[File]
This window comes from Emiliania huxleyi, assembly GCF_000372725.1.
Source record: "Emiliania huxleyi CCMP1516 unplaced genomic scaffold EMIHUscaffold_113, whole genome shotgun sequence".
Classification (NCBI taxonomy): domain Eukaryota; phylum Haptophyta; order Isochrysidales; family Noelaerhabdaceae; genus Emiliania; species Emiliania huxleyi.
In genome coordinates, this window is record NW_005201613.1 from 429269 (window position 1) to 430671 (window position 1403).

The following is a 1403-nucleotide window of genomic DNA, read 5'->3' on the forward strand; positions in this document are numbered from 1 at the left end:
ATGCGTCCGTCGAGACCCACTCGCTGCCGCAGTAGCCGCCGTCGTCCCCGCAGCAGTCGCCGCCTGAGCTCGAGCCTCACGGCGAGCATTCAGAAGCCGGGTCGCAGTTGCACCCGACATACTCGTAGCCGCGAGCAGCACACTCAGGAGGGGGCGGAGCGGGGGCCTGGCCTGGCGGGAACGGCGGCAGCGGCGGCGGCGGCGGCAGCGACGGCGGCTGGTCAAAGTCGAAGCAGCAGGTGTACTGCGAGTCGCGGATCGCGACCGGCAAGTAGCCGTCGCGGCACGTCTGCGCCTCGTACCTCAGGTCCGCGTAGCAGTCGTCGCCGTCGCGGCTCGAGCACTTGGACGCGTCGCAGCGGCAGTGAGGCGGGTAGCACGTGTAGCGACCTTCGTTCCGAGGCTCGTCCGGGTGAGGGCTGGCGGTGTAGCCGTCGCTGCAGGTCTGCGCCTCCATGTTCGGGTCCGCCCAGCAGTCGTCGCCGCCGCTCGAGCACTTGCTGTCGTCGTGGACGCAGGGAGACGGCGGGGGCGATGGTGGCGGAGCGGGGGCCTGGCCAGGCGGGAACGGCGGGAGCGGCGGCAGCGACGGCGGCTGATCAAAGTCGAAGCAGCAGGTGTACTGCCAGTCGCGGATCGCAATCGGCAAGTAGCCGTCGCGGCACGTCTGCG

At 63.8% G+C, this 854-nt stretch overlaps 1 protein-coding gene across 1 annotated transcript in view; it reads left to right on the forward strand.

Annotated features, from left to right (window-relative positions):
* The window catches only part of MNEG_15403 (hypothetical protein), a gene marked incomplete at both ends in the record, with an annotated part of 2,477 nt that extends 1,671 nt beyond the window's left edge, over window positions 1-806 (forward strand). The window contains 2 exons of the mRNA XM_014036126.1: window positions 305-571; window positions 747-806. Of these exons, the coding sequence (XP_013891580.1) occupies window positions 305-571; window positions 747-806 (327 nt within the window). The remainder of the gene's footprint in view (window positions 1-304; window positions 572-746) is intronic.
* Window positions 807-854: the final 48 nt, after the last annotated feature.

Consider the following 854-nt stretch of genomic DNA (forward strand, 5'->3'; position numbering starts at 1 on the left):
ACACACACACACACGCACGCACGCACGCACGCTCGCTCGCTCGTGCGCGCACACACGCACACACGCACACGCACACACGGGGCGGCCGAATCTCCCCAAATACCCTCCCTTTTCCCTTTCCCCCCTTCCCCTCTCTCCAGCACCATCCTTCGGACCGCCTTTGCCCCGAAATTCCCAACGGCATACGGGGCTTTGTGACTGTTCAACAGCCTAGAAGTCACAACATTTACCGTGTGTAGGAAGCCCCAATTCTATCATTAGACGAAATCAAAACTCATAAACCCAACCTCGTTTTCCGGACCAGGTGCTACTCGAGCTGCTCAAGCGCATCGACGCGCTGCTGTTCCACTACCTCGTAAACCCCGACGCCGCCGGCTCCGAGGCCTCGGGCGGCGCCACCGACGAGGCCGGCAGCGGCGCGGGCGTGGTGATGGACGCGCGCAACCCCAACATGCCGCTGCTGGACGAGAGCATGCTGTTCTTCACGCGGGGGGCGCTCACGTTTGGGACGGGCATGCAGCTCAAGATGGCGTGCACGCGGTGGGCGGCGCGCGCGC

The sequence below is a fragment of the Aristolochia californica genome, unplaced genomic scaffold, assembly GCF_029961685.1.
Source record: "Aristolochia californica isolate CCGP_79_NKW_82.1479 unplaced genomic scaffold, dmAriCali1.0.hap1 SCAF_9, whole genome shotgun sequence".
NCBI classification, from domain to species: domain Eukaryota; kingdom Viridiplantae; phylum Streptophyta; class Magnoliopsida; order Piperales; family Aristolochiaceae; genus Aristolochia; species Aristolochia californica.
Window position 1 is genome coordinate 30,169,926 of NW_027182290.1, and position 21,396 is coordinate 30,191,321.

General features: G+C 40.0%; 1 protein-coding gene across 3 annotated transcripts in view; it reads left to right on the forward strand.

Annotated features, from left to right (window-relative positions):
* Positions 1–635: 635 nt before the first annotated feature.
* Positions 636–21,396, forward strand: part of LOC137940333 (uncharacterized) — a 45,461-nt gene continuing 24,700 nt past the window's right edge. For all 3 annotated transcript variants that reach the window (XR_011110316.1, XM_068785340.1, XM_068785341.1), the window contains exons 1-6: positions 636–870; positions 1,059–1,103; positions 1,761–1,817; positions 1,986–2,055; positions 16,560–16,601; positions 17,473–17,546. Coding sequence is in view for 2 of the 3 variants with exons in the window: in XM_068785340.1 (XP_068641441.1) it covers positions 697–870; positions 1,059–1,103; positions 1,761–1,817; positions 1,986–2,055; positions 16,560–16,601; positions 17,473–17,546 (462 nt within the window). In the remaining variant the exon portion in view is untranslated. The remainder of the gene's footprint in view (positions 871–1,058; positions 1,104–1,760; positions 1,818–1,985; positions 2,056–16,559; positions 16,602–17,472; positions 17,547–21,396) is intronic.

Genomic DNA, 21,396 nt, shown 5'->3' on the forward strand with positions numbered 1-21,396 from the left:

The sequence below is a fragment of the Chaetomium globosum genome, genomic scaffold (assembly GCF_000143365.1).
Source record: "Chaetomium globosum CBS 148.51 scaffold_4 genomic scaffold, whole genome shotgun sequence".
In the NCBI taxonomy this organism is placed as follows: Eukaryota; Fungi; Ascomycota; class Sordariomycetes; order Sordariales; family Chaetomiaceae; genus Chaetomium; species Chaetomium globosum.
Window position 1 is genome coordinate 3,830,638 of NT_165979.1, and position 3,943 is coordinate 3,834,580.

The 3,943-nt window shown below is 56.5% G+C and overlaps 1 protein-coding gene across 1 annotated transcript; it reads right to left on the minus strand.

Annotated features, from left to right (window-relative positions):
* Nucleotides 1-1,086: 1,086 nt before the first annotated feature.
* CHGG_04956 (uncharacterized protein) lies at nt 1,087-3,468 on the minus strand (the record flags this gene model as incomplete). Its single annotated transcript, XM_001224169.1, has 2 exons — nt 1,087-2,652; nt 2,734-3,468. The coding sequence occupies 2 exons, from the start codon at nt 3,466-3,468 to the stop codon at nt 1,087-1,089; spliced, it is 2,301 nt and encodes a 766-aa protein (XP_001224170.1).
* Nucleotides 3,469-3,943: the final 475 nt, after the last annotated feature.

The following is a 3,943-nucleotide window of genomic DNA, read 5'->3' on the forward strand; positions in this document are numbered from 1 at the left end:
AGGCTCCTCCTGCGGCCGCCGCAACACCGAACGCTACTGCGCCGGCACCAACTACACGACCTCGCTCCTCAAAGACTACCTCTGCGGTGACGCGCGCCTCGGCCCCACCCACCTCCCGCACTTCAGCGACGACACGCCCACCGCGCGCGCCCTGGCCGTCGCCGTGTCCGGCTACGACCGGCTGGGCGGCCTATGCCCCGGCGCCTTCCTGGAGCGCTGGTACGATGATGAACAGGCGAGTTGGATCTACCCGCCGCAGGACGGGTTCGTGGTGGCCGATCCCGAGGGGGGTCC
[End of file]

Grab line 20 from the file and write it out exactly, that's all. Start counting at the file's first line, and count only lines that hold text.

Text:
* Positions 636–21,396, forward strand: part of LOC137940333 (uncharacterized) — a 45,461-nt gene continuing 24,700 nt past the window's right edge. For all 3 annotated transcript variants that reach the window (XR_011110316.1, XM_068785340.1, XM_068785341.1), the window contains exons 1-6: positions 636–870; positions 1,059–1,103; positions 1,761–1,817; positions 1,986–2,055; positions 16,560–16,601; positions 17,473–17,546. Coding sequence is in view for 2 of the 3 variants with exons in the window: in XM_068785340.1 (XP_068641441.1) it covers positions 697–870; positions 1,059–1,103; positions 1,761–1,817; positions 1,986–2,055; positions 16,560–16,601; positions 17,473–17,546 (462 nt within the window). In the remaining variant the exon portion in view is untranslated. The remainder of the gene's footprint in view (positions 871–1,058; positions 1,104–1,760; positions 1,818–1,985; positions 2,056–16,559; positions 16,602–17,472; positions 17,547–21,396) is intronic.